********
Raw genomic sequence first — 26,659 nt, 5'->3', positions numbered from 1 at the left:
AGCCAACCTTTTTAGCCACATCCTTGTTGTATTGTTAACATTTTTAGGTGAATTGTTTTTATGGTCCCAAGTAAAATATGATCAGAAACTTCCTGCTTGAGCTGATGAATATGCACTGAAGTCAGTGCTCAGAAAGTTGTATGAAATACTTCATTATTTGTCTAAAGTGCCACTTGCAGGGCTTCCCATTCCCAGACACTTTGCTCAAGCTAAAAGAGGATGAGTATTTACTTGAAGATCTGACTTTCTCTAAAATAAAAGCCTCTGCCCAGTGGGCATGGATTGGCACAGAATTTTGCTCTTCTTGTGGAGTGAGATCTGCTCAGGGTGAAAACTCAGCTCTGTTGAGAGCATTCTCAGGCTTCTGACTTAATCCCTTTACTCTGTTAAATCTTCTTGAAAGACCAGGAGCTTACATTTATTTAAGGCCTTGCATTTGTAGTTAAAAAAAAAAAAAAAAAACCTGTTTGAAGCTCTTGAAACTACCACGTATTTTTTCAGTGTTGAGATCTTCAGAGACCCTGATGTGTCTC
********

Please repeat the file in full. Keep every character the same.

Raw genomic sequence first — 26,659 nt, 5'->3', positions numbered from 1 at the left:
AGCCAACCTTTTTAGCCACATCCTTGTTGTATTGTTAACATTTTTAGGTGAATTGTTTTTATGGTCCCAAGTAAAATATGATCAGAAACTTCCTGCTTGAGCTGATGAATATGCACTGAAGTCAGTGCTCAGAAAGTTGTATGAAATACTTCATTATTTGTCTAAAGTGCCACTTGCAGGGCTTCCCATTCCCAGACACTTTGCTCAAGCTAAAAGAGGATGAGTATTTACTTGAAGATCTGACTTTCTCTAAAATAAAAGCCTCTGCCCAGTGGGCATGGATTGGCACAGAATTTTGCTCTTCTTGTGGAGTGAGATCTGCTCAGGGTGAAAACTCAGCTCTGTTGAGAGCATTCTCAGGCTTCTGACTTAATCCCTTTACTCTGTTAAATCTTCTTGAAAGACCAGGAGCTTACATTTATTTAAGGCCTTGCATTTGTAGTTAAAAAAAAAAAAAAAAAACCTGTTTGAAGCTCTTGAAACTACCACGTATTTTTTCAGTGTTGAGATCTTCAGAGACCCTGATGTGTCTC